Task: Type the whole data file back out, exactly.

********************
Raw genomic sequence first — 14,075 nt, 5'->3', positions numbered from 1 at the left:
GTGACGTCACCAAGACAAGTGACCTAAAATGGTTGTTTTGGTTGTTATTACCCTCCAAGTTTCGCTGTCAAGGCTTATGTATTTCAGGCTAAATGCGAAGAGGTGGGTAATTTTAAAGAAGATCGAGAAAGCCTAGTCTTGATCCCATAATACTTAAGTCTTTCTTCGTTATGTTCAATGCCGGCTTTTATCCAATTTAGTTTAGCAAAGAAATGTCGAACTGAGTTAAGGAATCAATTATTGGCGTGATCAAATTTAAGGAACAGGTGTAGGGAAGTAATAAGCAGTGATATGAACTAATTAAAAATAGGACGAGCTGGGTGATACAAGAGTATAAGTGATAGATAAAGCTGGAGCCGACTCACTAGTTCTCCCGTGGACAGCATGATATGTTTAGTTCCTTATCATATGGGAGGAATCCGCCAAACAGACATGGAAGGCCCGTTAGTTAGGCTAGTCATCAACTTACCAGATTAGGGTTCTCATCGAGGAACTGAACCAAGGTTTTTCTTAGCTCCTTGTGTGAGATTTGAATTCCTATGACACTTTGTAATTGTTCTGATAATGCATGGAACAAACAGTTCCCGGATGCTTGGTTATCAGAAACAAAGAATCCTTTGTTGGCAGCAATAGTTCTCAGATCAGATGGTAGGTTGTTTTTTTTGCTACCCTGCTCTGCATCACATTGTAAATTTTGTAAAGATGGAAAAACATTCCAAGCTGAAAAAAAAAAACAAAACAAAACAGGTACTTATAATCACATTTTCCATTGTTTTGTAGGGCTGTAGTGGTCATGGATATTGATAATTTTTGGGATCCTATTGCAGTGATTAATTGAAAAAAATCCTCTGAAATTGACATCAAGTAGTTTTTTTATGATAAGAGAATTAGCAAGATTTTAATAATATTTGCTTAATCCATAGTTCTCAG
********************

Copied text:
Raw genomic sequence first — 14,075 nt, 5'->3', positions numbered from 1 at the left:
GTGACGTCACCAAGACAAGTGACCTAAAATGGTTGTTTTGGTTGTTATTACCCTCCAAGTTTCGCTGTCAAGGCTTATGTATTTCAGGCTAAATGCGAAGAGGTGGGTAATTTTAAAGAAGATCGAGAAAGCCTAGTCTTGATCCCATAATACTTAAGTCTTTCTTCGTTATGTTCAATGCCGGCTTTTATCCAATTTAGTTTAGCAAAGAAATGTCGAACTGAGTTAAGGAATCAATTATTGGCGTGATCAAATTTAAGGAACAGGTGTAGGGAAGTAATAAGCAGTGATATGAACTAATTAAAAATAGGACGAGCTGGGTGATACAAGAGTATAAGTGATAGATAAAGCTGGAGCCGACTCACTAGTTCTCCCGTGGACAGCATGATATGTTTAGTTCCTTATCATATGGGAGGAATCCGCCAAACAGACATGGAAGGCCCGTTAGTTAGGCTAGTCATCAACTTACCAGATTAGGGTTCTCATCGAGGAACTGAACCAAGGTTTTTCTTAGCTCCTTGTGTGAGATTTGAATTCCTATGACACTTTGTAATTGTTCTGATAATGCATGGAACAAACAGTTCCCGGATGCTTGGTTATCAGAAACAAAGAATCCTTTGTTGGCAGCAATAGTTCTCAGATCAGATGGTAGGTTGTTTTTTTTGCTACCCTGCTCTGCATCACATTGTAAATTTTGTAAAGATGGAAAAACATTCCAAGCTGAAAAAAAAAAACAAAACAAAACAGGTACTTATAATCACATTTTCCATTGTTTTGTAGGGCTGTAGTGGTCATGGATATTGATAATTTTTGGGATCCTATTGCAGTGATTAATTGAAAAAAATCCTCTGAAATTGACATCAAGTAGTTTTTTTATGATAAGAGAATTAGCAAGATTTTAATAATATTTGCTTAATCCATAGTTCTCAG